Love this week’s Friday Funny from Tiffany. See you back here next week! Nicole for the girltalkers
Today was a cleaning/laundry day and while performing my duties I had the song ‘House of the Lord’ on my mind so I sang it out periodically not having a clue anyone noticed. There is a line that says, “Your Shepherd’s staff comforts me…”
Upon passing by my three-year-old daughter’s room I heard her gently singing, “Your Shepherd’s PIE comforts me..”
I praised her for singing to Jesus and asked her to sing it again to make sure I had heard correctly and yep, shepherd’s pie!
Guess it really is a comfort food!
Vacation with Mike’s family this week. They have a beach and a pool but somehow the outdoor shower is the hot spot!
Q. I am 18 years old and would like to know how to be “just friends” with the guys in our church, but don’t know how. Can you give me any advice?
A. It wasn’t so long ago that I was navigating my way through the teen years and into early adulthood. One issue always lurking in the shadows was “friendships with guys.” How do these relationships look different from those with my girlfriends? How much time do I spend with them? Is it okay to hang out one on one or talk on the phone?
I always wished for a simple set of rules—a little list of “do’s and dont’s” that I could carry around in my pocket. These rules would guarantee that I would no longer have to worry about that little conscience of mine. However, I learned early on that this one was a wisdom issue, and that Scripture was the primary source for that wisdom.
In 1 Timothy 5:1-2, Paul tells Timothy that he should, “Treat…younger women like sisters, in all purity.” Now if the guys are going to treat us as “sisters in all purity,” then we in turn must act like sisters, in purity! Here in this verse is wisdom we so desperately need. We must ask ourselves—do I treat my guy friends as I would my own brother? Am I walking in absolute purity toward all young men?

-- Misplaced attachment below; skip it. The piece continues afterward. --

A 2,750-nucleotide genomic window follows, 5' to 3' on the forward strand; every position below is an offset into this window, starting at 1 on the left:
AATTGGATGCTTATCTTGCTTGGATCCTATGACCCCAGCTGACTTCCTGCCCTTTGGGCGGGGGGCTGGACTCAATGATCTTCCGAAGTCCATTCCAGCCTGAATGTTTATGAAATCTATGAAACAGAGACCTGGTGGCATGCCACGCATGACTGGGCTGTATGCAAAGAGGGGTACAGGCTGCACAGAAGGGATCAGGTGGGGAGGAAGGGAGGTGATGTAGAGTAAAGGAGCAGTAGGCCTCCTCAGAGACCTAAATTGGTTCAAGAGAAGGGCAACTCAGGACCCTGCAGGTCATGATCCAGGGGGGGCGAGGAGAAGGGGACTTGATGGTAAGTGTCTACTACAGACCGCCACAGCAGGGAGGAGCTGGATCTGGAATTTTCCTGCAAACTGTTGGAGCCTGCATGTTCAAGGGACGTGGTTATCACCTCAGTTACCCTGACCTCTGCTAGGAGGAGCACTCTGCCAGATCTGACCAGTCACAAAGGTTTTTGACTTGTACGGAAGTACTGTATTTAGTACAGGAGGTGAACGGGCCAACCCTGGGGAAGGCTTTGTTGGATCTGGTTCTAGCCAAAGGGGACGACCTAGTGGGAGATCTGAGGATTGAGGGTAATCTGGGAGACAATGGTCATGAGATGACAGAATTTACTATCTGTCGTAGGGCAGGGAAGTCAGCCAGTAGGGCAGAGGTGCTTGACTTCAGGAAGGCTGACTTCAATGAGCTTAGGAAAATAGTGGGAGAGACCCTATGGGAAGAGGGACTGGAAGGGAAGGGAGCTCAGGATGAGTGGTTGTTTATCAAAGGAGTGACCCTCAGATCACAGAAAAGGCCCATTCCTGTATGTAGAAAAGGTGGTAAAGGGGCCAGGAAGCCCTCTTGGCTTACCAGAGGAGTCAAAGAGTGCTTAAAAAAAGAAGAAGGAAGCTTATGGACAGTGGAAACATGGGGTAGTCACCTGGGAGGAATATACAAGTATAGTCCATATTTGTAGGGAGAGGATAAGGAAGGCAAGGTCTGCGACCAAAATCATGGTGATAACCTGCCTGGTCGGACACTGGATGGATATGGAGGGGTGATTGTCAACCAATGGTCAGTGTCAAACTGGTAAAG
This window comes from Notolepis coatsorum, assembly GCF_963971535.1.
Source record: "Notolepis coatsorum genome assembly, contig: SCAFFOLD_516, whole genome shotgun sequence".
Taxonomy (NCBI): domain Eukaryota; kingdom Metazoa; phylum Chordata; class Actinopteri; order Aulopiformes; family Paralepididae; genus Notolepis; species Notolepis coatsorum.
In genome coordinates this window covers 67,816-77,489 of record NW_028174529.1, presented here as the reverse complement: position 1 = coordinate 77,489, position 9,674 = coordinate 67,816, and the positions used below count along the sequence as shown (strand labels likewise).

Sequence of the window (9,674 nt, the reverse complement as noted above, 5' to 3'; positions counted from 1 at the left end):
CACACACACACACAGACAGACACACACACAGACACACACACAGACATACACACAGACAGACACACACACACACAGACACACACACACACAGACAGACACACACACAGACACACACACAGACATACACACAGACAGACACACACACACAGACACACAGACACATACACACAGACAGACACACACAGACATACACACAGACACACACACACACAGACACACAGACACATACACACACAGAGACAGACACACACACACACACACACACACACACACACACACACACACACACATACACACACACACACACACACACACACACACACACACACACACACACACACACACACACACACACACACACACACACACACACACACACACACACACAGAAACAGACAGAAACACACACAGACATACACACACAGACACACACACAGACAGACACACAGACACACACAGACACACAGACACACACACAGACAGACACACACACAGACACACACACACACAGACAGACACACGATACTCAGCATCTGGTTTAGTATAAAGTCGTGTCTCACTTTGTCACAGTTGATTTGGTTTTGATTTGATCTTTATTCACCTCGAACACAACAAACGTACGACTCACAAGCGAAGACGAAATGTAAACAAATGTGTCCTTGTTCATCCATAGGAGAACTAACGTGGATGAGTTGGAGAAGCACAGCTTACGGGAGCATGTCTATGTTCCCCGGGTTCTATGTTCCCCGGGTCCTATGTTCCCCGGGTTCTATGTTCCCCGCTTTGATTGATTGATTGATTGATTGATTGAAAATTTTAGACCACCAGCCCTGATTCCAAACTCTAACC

For myself, I realized that my heart often had many competing motives at work in my relationships with guys. Instead of thinking and acting like a sister, I sometimes found myself wanting attention from a particular guy. I also wanted other girls to think I had a sufficient number of guys that called me “friend.” Often, the motives behind my relationships with guys were not pure, or God-honoring.
That is why it was so helpful that my mom and I kept a running dialogue on this issue. We didn’t have some kind of formal debriefing once a week, but talking about my guy friends was a regular part of our lives. These conversations were most critical for me in the accountability that they provided and the counsel that my mom brought. For those of you who may not have a godly mom, I would encourage you to have these types of conversations with another older, wiser, woman in your church. We aren’t called to live the Christian life alone. We need the help, encouragement, and counsel of others.
I also quickly learned that my friendships with guys needed to look quite different than my friendships with girls. I recall one pastor telling me: “Janelle, guys read into things just as much as girls do. When a girl shows consistent attention to one guy, it can cultivate affection in that guy’s heart.” While I may have been considering my guy friends as brothers, they may have been thinking that there was something more. That’s why my mom always exhorted me to relate to all guys as “another woman’s husband.” This little phrase was a very helpful heart-check when it came to relating to my guy friends.
All of this said, friendships with guys are not wrong. In fact I would argue that as a single woman, friendships with godly, mature young men who are committed to purity are a gift from the Lord. Paul is obviously assuming that Timothy will relate to other young women in the church, but he makes clear what those relationships ought to look like. As one of three girls (until my favoritist little brother arrived on the scene 12 yrs. after me) I’m very grateful for the guys that were my “brothers” during those years. If we pursue the biblical principles of purity and brotherly love, we can enjoy godly friendships with godly guys as blessings from our heavenly Father.
~from the archives
As a parent, we must do our best to protect our children from the influence of our culture’s false and destructive messages about beauty. But how? Here are a few suggestions:
Guard their heroes.